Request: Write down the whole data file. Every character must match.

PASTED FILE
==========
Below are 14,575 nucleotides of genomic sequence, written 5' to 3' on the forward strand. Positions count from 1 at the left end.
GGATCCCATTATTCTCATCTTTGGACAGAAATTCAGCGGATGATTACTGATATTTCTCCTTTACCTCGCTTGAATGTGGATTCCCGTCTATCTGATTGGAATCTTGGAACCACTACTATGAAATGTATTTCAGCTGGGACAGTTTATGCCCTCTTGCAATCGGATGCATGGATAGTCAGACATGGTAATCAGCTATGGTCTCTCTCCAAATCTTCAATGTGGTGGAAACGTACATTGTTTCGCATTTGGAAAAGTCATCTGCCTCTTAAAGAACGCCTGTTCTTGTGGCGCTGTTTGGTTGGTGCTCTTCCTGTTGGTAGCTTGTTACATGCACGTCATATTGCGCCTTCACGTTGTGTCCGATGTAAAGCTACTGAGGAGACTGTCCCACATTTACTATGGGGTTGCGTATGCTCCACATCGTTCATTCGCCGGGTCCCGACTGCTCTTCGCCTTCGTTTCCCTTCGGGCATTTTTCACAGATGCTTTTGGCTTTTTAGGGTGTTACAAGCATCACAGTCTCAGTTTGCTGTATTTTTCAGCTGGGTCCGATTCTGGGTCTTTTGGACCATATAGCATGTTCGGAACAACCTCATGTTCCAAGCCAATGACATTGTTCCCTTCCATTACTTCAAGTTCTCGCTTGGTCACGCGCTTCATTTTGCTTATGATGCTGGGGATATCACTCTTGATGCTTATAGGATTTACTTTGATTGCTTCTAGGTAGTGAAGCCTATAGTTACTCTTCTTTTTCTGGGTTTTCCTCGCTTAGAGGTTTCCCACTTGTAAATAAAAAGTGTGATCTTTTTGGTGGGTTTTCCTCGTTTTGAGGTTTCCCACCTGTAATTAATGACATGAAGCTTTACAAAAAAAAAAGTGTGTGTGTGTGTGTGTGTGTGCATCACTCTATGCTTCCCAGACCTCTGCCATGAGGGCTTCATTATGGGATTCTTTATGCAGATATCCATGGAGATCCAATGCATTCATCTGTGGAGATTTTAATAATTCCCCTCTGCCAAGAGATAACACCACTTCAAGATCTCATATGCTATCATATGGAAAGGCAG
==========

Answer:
Below are 14,575 nucleotides of genomic sequence, written 5' to 3' on the forward strand. Positions count from 1 at the left end.
GGATCCCATTATTCTCATCTTTGGACAGAAATTCAGCGGATGATTACTGATATTTCTCCTTTACCTCGCTTGAATGTGGATTCCCGTCTATCTGATTGGAATCTTGGAACCACTACTATGAAATGTATTTCAGCTGGGACAGTTTATGCCCTCTTGCAATCGGATGCATGGATAGTCAGACATGGTAATCAGCTATGGTCTCTCTCCAAATCTTCAATGTGGTGGAAACGTACATTGTTTCGCATTTGGAAAAGTCATCTGCCTCTTAAAGAACGCCTGTTCTTGTGGCGCTGTTTGGTTGGTGCTCTTCCTGTTGGTAGCTTGTTACATGCACGTCATATTGCGCCTTCACGTTGTGTCCGATGTAAAGCTACTGAGGAGACTGTCCCACATTTACTATGGGGTTGCGTATGCTCCACATCGTTCATTCGCCGGGTCCCGACTGCTCTTCGCCTTCGTTTCCCTTCGGGCATTTTTCACAGATGCTTTTGGCTTTTTAGGGTGTTACAAGCATCACAGTCTCAGTTTGCTGTATTTTTCAGCTGGGTCCGATTCTGGGTCTTTTGGACCATATAGCATGTTCGGAACAACCTCATGTTCCAAGCCAATGACATTGTTCCCTTCCATTACTTCAAGTTCTCGCTTGGTCACGCGCTTCATTTTGCTTATGATGCTGGGGATATCACTCTTGATGCTTATAGGATTTACTTTGATTGCTTCTAGGTAGTGAAGCCTATAGTTACTCTTCTTTTTCTGGGTTTTCCTCGCTTAGAGGTTTCCCACTTGTAAATAAAAAGTGTGATCTTTTTGGTGGGTTTTCCTCGTTTTGAGGTTTCCCACCTGTAATTAATGACATGAAGCTTTACAAAAAAAAAAGTGTGTGTGTGTGTGTGTGTGTGCATCACTCTATGCTTCCCAGACCTCTGCCATGAGGGCTTCATTATGGGATTCTTTATGCAGATATCCATGGAGATCCAATGCATTCATCTGTGGAGATTTTAATAATTCCCCTCTGCCAAGAGATAACACCACTTCAAGATCTCATATGCTATCATATGGAAAGGCAG